Republic of Liberia
Head of state and government: Ellen Johnson-Sirleaf

Domestic violence, and sexual violence against women and girls remained widespread. Impunity for human rights violations persisted. Prison conditions did not meet international standards and individuals were frequently held in prolonged pre-trial detention.


Presidential and legislative elections began in October. George Weah, of the Congress for Democratic Change party, was elected as President on 26 December and was expected to take up his position in January 2018.

The practice of placing government schools under the control of a private company limited children's access to adequate education, a concern raised in 2016 by the UN Special Rapporteur on the right to education.


Most of the 2009 recommendations of the Truth and Reconciliation Commission were yet to be implemented, including a recommendation to establish a criminal tribunal to prosecute crimes under international law, and measures aimed at obtaining accountability and reparation for victims. The Commission was established following human rights violations and abuses carried out during the 14-year civil war which ended in 2003.

No one had been prosecuted in Liberia for human rights violations committed during the civil war. However, Mohammed Jabbateh was convicted of perjury and immigration fraud in the USA, in relation to his role in alleged war crimes. Investigations also continued in Switzerland and Belgium into alleged war crimes committed by Alieu Kosiah and Martina Johnson – commanders in rebel groups – who were arrested in Switzerland and Belgium respectively, in 2014.


Prisons continued to be overcrowded, partly because hundreds of people were held in prolonged pre-trial detention. Detainees had inadequate access to medical care and recreational facilities. In June, an inmate became pregnant by a male prisoner at Tubmanburg Central Prison after she was coerced into sex. The incident was facilitated by prison officers who then took her to have an abortion without her consent. Following an investigation, several prison officers were dismissed; however, none of them were known to have been prosecuted.


A bill was introduced in the House of Representatives to decriminalize press offences, particularly related to libel. It remained pending at the end of the year.


In August, 174 national and international organizations called on investors to stop supporting Bridge International Academies, a private company that runs 25 schools in Liberia and other African countries. Earlier, in March, the Coalition for Transparency and Accountability in Education highlighted concerns about the company's practices such as capping classroom numbers in government schools, a practice that left children without access to a local school. The running of these schools had been outsourced to the Bridge International Academies in 2016.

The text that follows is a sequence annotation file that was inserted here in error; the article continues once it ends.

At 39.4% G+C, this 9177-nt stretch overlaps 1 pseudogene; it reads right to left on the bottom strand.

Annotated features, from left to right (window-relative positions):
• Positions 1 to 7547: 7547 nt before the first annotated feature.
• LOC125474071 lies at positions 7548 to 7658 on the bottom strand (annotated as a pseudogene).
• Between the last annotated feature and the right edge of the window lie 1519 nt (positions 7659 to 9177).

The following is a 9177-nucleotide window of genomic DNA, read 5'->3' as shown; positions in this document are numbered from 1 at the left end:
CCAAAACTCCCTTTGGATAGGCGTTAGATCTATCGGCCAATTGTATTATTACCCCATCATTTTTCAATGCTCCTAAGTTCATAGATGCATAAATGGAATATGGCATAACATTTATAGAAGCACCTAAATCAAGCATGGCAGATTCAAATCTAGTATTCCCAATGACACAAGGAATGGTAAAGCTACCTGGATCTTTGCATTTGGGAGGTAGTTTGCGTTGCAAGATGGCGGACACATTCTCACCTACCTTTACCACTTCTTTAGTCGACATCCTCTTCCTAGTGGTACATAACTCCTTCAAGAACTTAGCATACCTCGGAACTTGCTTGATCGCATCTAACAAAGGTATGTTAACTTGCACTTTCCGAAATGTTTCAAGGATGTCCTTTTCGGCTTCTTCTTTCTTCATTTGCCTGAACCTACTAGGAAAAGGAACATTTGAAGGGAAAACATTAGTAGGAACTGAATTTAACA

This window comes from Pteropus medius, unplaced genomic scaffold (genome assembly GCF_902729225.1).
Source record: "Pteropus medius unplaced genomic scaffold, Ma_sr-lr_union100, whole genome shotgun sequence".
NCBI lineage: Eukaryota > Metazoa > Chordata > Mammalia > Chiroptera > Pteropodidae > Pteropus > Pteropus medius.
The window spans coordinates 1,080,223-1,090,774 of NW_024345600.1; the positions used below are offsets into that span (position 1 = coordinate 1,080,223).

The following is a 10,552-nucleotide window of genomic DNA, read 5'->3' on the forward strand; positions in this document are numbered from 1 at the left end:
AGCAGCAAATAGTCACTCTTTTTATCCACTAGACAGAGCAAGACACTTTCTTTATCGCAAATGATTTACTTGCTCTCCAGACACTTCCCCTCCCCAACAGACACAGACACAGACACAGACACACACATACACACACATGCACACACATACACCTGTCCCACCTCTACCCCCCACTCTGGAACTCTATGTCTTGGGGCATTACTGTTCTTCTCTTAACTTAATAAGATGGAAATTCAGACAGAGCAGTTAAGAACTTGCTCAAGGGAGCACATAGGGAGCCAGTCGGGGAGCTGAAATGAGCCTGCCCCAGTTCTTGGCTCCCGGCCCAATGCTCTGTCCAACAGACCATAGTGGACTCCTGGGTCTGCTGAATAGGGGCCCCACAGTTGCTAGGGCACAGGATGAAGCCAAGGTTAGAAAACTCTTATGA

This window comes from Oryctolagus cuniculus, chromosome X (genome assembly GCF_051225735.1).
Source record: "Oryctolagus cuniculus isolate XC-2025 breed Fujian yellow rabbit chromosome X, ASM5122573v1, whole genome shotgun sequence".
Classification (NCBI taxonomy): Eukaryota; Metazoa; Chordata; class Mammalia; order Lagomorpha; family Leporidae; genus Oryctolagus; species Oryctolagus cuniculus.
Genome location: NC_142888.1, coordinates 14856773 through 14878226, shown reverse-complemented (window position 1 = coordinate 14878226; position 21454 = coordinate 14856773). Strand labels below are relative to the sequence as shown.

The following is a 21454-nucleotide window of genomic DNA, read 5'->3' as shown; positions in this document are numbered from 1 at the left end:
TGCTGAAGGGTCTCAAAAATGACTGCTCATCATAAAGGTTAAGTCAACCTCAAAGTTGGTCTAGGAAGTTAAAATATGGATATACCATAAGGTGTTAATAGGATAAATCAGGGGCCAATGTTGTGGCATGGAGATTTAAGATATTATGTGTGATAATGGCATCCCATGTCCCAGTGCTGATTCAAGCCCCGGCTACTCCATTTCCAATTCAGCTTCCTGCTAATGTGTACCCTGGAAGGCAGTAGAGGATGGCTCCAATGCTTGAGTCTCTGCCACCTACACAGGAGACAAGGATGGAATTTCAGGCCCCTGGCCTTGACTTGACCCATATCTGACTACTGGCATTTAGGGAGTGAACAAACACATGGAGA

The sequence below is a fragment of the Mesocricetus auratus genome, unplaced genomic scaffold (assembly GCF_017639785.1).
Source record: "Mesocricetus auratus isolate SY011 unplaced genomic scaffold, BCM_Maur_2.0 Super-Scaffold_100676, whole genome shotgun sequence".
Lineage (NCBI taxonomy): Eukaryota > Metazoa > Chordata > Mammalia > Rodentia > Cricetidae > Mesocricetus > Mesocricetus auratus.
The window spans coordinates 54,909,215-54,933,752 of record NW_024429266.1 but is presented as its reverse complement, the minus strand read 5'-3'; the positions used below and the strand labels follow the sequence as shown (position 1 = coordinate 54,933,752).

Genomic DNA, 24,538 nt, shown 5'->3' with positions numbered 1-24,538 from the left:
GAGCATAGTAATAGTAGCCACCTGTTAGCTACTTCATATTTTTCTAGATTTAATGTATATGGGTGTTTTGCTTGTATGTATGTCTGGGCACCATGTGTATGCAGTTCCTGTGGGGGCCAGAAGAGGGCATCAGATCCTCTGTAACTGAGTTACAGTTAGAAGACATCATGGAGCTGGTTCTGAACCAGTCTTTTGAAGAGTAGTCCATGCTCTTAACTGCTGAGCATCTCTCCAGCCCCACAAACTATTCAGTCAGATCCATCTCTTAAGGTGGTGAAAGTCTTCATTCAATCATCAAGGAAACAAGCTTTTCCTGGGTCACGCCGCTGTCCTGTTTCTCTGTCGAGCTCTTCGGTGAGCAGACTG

Domestic violence, rape and other forms of sexual violence against women and girls, including practices such as female genital mutilation and early marriage remained widespread. Impunity for rape and other forms of violence against women remained prevalent. However, a domestic violence bill was passed by the legislature in July and was awaiting the President's signature at the end of the year. The government, the UN and development partners continued to invest in sexual and gender-based violence units, located in police stations and government ministries to investigate sexual abuse and violence, as well as a specialized court to deal with such crimes in Montserrado County in the northwest. The authorities continued to run 12 one-stop centres in seven counties which offered medical and support services to survivors of sexual violence.

Affordable and accessible abortion services continued to be largely unavailable to rape survivors, despite legislation allowing for abortion in sexual violence cases where the attack is recorded with the police and authorization given by two medical professionals. Unsafe abortions continued to contribute to Liberia having one of highest rates of maternal deaths and injuries in Africa.


LGBTI people experienced discrimination, harassment and threats. The Penal Code criminalized consensual sexual activity between same-sex adults. A man arrested in June 2012 on allegations of "voluntary sodomy" remained in detention at the Monrovia Central Prison at the end of the year.

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